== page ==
We swelter through summer heat
Residents of Northern Nevada sweltered in near-record and record-breaking triple digit temperatures this week, with spotty power outages in the Carson Valley Monday adding to the misery.
Monday, a recorded 103 at the Reno-Tahoe International Airport broke a 1979 record of 101 for that day, and communities all over the area saw old records for July 31 shattered as a high pressure system and what National Weather Service Weather Service Specialist Bob Melrose, called a “stagnant air mass” hangs over the area.
“Imagine a bowl over the whole area, with nothing moving except for the mountains and afternoon breezes,” he said. “That’s what we have.”
Melrose said a NWS station in Johnson Lane recorded 101 degrees Fahrenheit yesterday, breaking a 22-year-old 100-degree record set in 1978.
Minden weather watcher Ted Hendricks reported a high of 102 degrees and a low of 52 for Monday, while George Uebele of Sheridan Acres reported a high of 101 and a low of 61 and in Centerville, Julian Larrouy reported 103 and 52 from his weather station. Hendricks said a record of 108 degrees for July/August was recorded in 1930.
“We’re breaking records all over the area this week,” Melrose said. “Carson City recorded 100, breaking a 1993, 98-degree record; Lovelock was 107 degrees, breaking the old 104-degree record set in 1982; Yerington was 102, tying the 1977 record; and Hawthorne was a record-breaking 103.”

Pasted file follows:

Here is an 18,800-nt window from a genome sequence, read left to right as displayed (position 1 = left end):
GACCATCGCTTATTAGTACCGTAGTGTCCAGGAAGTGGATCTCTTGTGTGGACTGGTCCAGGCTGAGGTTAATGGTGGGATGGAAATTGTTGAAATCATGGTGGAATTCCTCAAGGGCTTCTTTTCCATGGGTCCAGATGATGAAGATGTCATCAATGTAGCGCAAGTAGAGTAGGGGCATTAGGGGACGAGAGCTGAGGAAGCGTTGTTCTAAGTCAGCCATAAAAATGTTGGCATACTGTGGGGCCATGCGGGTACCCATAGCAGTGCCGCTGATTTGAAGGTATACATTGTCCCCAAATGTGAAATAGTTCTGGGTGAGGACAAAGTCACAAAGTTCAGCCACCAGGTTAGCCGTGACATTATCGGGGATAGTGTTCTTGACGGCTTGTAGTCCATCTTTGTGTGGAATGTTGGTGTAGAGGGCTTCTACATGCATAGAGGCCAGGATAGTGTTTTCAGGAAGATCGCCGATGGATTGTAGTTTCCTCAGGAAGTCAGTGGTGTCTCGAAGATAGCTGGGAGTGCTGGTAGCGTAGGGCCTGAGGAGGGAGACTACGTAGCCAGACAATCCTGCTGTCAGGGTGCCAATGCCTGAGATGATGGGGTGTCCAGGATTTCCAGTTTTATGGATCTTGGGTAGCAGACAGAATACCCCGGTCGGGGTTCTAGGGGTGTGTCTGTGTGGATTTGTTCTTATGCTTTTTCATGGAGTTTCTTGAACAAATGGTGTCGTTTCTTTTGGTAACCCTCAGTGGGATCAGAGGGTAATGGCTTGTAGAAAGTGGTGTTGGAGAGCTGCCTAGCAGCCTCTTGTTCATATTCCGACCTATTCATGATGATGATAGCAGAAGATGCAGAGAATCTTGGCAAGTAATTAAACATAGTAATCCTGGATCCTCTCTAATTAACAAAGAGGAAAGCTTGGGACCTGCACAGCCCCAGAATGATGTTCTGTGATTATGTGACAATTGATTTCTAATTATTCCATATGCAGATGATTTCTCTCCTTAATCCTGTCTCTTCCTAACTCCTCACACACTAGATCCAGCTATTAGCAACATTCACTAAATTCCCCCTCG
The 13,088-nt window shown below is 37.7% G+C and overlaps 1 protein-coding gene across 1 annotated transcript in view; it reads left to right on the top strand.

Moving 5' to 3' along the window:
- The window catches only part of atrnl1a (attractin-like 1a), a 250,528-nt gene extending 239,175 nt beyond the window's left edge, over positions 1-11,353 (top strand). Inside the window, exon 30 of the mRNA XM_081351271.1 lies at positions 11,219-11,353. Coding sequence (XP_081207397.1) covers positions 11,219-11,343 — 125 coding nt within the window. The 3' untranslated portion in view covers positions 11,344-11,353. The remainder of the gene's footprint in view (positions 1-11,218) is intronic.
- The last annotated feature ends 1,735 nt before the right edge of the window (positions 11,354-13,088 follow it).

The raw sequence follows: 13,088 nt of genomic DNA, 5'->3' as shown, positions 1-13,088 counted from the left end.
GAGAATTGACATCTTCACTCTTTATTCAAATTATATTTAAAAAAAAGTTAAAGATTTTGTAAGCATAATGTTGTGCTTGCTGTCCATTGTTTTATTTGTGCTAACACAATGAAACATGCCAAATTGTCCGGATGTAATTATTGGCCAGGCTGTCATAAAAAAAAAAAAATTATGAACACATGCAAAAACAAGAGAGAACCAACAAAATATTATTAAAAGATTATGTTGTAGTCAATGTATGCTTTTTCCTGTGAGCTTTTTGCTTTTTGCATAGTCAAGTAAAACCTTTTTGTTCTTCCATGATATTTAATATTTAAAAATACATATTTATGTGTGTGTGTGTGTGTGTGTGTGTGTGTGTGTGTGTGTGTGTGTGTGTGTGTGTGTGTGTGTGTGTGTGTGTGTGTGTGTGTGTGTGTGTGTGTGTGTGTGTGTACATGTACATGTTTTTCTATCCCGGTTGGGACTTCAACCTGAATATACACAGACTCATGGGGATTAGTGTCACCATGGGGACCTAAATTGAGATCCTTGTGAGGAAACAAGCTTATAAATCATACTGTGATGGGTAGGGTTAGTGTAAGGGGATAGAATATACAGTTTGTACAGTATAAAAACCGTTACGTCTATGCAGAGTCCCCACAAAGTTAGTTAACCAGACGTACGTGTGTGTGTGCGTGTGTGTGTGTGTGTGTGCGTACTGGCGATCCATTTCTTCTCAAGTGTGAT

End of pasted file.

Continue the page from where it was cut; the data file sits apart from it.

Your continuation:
Melrose said the trend for the week should find temperatures declining into the mid- to low 90s by Saturday, with the possibility that trends will normalize after that. All week, he said, Carson Valley and much of the Great Basin should expect the possibility of afternoon thunder storms.
Melrose said the lack of rain in July was not significant for the area in regard to snowpack and water reserves.
n Some power outages. Late afternoon power outages were reported in Minden for homes on County Road, Winhaven and at Chichester Estates on Monday. Sierra Pacific spokesman Bob Sagan said the outages were a result of blown fuses from high demands around the time customers return to their homes after work.
“This is pretty typical of when we have sustained heat,” he said. “People get home and turn on their air conditioners around dinner time and it causes a peak. In fact, we had a record high electrical peak yesterday, with 1,577 megawatts of electricity used, breaking our old record of 1,470 megawatts on July 12, 1999.”
Sagan said one megawatt is enough electricity to serve 650 households, and the record was in the area served by Sierra Pacific, which includes Northern Nevada and Northeastern California.
“There are some things people can do to help,” he said. “A timer on the air conditioner, for example. Turning it on before you get home, would help.”
Sagan said a book for consumers, “Twelve Easy Ways to Save Energy Dollars at Home,” is available free from Sierra Pacific. Customers can call (775) 834-4827 to get it mailed to their home.